Catmeyoo and kittykitty (where IS she).>> Horrible Histories Author Terry Deary On Libraries: 'No Longer Relevant' "Because it's been 150 years, we've got this idea that we've got an entitlement to read books for free, at the expense of authors, publishers and council tax payers. <<http://www.huffingtonpost.com/2013/02/14/horrible-histories-...Here is a great response:>>Dear Terry DearyI’ve just started reading your book, Stormin’ Normans. I’m only up to page 10, I’m afraid, but then I’m a slow reader.You describe the site of William the Conqueror’s first battle, Val-es-Dunes, as being ‘on the Norman border with France’. It’s actually just outside Caen, nowhere near the French border.You say that William died a year after 1085, i.e. 1086. He actually died in 1087.You say that Henry I’s only son died in 1119. The correct date is 1120......I'll get back to you again when I've finished the rest of the book. But in the meantime, I can't help wondering: do you think you should have spent more time in the library? <<http://www.marcmorris.org.uk/2013/02/a-letter-to-terry-deary...arrete
With e-distribution the price of books and music is inevitably moving towards free. Sooner or later works of art will be similarly reproducable. (They sort of are now, but owning a copy of a Matisse or Picasso is considered gauche so the paintings have relatively little value.)We take the copyright system for granted, but there's nothing sacrosanct about it. Until a couple of hundred years ago, anyone could copy and publish a book or play a piece of music without compensating the original author, composer or musician. The modern notion of IP has been a good thing, especially patents, but it's not some immutable law of economics. Quite the contrary.Writers and musicians will still make a living off their talents, but a bit differently. We already see this with musicians, relying more and more on concert revenue and merchandizing than on CD/download sales.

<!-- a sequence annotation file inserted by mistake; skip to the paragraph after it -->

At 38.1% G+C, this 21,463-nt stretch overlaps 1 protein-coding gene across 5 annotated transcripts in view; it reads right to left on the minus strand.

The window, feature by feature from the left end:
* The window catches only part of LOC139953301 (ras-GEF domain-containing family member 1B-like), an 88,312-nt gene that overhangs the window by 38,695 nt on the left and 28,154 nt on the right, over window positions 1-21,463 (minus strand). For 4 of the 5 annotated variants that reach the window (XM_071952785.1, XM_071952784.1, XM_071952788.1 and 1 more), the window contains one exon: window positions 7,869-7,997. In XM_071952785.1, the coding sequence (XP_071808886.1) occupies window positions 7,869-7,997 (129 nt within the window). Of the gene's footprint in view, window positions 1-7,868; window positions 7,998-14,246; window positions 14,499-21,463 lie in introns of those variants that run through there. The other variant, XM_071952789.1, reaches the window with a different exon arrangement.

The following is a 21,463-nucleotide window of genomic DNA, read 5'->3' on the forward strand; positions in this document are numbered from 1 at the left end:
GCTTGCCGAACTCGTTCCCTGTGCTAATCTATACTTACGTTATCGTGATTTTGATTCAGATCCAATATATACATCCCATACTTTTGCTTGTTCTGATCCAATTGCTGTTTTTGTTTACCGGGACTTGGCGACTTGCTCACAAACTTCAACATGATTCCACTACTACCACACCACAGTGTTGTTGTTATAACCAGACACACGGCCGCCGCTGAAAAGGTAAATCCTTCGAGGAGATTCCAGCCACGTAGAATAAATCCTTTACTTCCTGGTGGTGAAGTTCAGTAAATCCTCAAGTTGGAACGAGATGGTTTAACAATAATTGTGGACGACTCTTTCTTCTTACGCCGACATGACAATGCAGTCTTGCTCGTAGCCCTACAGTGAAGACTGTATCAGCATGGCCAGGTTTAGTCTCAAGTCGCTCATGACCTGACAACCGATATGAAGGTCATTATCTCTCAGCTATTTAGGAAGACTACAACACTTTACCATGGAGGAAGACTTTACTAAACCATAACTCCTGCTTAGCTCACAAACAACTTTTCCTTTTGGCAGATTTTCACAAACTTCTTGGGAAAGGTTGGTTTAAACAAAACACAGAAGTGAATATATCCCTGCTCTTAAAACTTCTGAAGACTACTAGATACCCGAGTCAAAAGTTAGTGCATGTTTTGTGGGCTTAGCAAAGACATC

Writers and musicians will still make a living off their talents, but a bit differently. We already see this with musicians, relying more and more on concert revenue and merchandizing than on CD/download sales.I can tell you're not a writer or artist.
Writers and musicians will still make a living off their talents, but a bit differently. We already see this with musicians, relying more and more on concert revenue and merchandizing than on CD/download sales.I can tell you're not a writer or artist.And, as usual, you'd be wrong.
"Writers and musicians will still make a living off their talents, but a bit differently. We already see this with musicians, relying more and more on concert revenue and merchandizing than on CD/download sales."Rowling made a small fortune...well, actually a big fortune, with her books. This author has sour grapes....There are thousands of people who are making big bucks selling E-books on line.......to people who would never buy regular books for $20 or $30 or $40. I buy maybe 3 or 4 books a year.. most of what I buy are when I go to the library sale and they sell paperbacks for 50c and hardcover books for $1 or $2 each. I've read maybe 8 books on line in the past six months..mostly those 80 years old that were 'free' with Project Gutenberg.......copyright expired..... I've never bought an E-book yet. I like actual paper books.....Kids, however, all are all electronic. Most libraries are going 'digital'.....and ours lends out DVDs and CDs....I'm sure there are no royalties paid on those. Then again, lots of families buy movies on line to watch (pay per view).....I think it all works out in the end, and that author is dreaming if he thinks that he'd reap $120,000 a year in royalties from the folks now reading library copies. 98% of them wouldn't buy the books. t.
And, as usual, you'd be wrong.Pfffft! Not ascertainable.